How often do you feel helpless and even powerless to achieving your health goals? Or that you’re not good at something that is supposed to be good for you?
Take for instance the amount of us that will start a diet several times in a year only to give up on it a few short weeks later. I’ve done it a couple times this year! I end up frustrated, stressed out over it and even hopeless that it works. Yet deep inside I really want to drop some weight and feel better. I entered the start of that diet very optimistic, determined and even competitive about it. I was laser focused on losing weight in the beginning and this time it was going to work. Yet it didn’t and I’m trying to ignore the fact my jeans still don’t fit and I’m eating a doughnut because it taste better than that green smoothie I was making.
While much of the health advice available is good and even filled with wonderful positive intentions it is often geared towards the person who already has overcome the challenges of just starting out. They already have the strength, endurance and skill to take on more hardcore or drastic changes because they have built up to that point in their health improvements. Trying to do that without being at that point just makes us feel like we’re starving all the time, failing at keeping up in the gym and sore and tired afterwards where we can’t move. It is little wonder most of us give up as we feel awful and don’t see the value of keeping at it because we haven’t even managed to lose any weight yet.
In fairness there are some parts of our life a forced approach is absolutely necessary. For instance when you are wanting a career change sometimes you need to go through more college courses or be aggressive in pursuing a specific promotion. That’s the way our society works and that behavior is seen as what it takes to be successful in getting what we want in life. However that same approach applied to other areas of our life doesn’t work at all and we end up feeling like failures at a lot of things we believe we should be doing better. I’m so guilty at this point of beating myself up for not achieving something like losing weight or being a better parent but in reality it’s not that I failed but rather I used the wrong approach.
I’ve come to realize that improving my health should not hurt or leave me feeling “hangry.” Challenge is good but not to the point where I am reaching so far outside of my limits it is impossible. This is where incremental and smaller progress strategies are so important. I may not be ready to take on a 1200 calorie diet day one but if I incrementally cut down over a couple weeks then 1200 calories doesn’t feel so extreme. Say I cut down just a couple hundred calories each day and make it a goal in 5 weeks to get to 1200 calories a day? I have to listen to my body, mind and spirit in this process to know what it is right for me and when. To make that happen I have to start by knowing myself and being able to listen and honor what my body is saying.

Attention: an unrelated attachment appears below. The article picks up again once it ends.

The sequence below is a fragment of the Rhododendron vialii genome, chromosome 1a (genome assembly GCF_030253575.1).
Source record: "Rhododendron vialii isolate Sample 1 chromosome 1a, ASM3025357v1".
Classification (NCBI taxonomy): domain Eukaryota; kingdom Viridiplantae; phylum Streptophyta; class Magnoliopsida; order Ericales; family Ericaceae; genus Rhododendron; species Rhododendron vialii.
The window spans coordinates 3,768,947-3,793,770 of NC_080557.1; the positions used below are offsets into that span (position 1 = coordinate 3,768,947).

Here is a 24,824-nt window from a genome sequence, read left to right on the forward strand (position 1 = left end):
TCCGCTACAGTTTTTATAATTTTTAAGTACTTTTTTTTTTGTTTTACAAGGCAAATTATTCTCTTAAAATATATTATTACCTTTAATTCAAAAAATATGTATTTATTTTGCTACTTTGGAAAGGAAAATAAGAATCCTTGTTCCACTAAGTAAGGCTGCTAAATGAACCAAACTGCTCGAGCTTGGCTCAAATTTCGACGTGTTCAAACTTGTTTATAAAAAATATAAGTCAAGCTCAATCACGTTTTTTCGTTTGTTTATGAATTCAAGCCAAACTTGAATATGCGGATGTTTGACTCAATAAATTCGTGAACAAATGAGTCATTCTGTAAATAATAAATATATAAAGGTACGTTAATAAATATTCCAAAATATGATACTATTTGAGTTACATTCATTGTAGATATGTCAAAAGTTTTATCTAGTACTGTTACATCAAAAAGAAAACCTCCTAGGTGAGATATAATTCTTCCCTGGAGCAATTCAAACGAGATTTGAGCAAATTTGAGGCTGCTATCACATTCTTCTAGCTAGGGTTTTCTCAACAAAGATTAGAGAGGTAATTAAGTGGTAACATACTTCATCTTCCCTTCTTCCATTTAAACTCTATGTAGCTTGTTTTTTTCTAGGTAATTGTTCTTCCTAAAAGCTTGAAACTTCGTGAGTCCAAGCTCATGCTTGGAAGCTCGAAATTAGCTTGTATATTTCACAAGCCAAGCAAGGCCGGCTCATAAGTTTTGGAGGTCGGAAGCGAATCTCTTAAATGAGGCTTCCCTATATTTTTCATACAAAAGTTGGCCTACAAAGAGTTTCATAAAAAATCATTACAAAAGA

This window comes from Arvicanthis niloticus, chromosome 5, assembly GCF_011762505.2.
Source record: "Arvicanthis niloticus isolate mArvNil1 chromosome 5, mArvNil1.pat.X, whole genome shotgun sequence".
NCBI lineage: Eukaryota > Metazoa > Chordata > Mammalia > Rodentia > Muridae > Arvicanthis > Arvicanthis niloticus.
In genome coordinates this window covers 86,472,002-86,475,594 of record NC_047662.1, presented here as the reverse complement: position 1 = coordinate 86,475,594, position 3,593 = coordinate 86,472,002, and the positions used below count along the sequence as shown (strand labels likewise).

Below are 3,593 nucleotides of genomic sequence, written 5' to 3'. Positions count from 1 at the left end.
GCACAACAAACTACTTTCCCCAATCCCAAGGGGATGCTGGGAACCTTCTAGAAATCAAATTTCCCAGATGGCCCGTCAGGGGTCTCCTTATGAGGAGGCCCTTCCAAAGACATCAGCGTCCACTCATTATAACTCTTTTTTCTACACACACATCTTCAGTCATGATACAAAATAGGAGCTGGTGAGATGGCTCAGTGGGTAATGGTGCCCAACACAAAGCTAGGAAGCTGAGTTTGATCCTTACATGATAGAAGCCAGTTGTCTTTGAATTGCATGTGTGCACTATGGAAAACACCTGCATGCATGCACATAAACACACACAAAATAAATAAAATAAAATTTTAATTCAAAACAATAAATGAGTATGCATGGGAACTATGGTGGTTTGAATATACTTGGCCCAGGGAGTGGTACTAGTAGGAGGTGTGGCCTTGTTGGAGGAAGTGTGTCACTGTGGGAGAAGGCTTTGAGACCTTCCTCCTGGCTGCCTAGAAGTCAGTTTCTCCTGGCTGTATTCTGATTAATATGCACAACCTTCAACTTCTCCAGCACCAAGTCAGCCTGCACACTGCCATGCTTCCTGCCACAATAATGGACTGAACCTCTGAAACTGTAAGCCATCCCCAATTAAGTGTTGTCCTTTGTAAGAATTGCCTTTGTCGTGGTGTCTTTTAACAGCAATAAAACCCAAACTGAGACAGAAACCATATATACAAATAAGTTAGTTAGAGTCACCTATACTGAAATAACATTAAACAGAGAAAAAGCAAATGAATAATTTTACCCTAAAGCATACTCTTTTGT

There will be times we may be a little sore from trying something new but we should be so sore we cannot feel our legs or so hungry our shoes look appetizing. Depriving ourselves of feeling good every day includes not forcing ourselves through things that we are not ready for in our progression. If you work with a personal trainer then this is where you need to have an open relationship to be able to balance the challenge of what they are pushing you to do with where you are that day. Leaving yourself hungry and unable to move all in the name of being healthy is what the health journey is all about.
Long term when we force it we won’t maintain it which is why I believe most people who do reach a healthy weight through severe diet and exercise are reported very often to have regained it a few short years later. I’m not sure about you but I don’t want to have to go through losing the same 20 pounds time and again. Once is enough for me. I want to learn as I go through this process so I don’t repeat the same patterns that led me to needing to lose weight in the first place. I want to feel beautiful along the way too because regardless of the tag in my pants I should not be made to feel ugly or inferior because I’m larger. Too much of our diet and exercise industry is built on this premise that we are not good enough or worth recognizing if we’re overweight. I firmly disagree.
So then how does someone like you and me with a busy schedule BUILD a life that makes them feel their best every day?
I believe the first step is working on our mind to develop that self-love in us that is so rich we don’t have room for negative self-talk or limitations. We see our health as a journey we are going on every day. We intentionally look at things that are as beautiful as we are now and let that natural attraction flow. In my own journey I have found that when I feel good inside and out, regardless of my size, I am naturally drawn to things that are healthier for me. When I’m energized by my own inside feelings that are positive I’m wanting to move more naturally. I want to put on my sneakers and go for a walk or hit the weight machine. I crave vegetables too.
To start all of this we have to rid ourselves of what we know from society about what healthy looks like and define that for ourselves. This is where I say we burn the harsh diets and workouts that leave us not feeling our best and being beautiful along the way of getting healthy.
I invite you to take the Lifestyle & Wellness Questionnaire to support you on your natural health journey. https://forms.gle/KATC1JfL4dNE3mWM6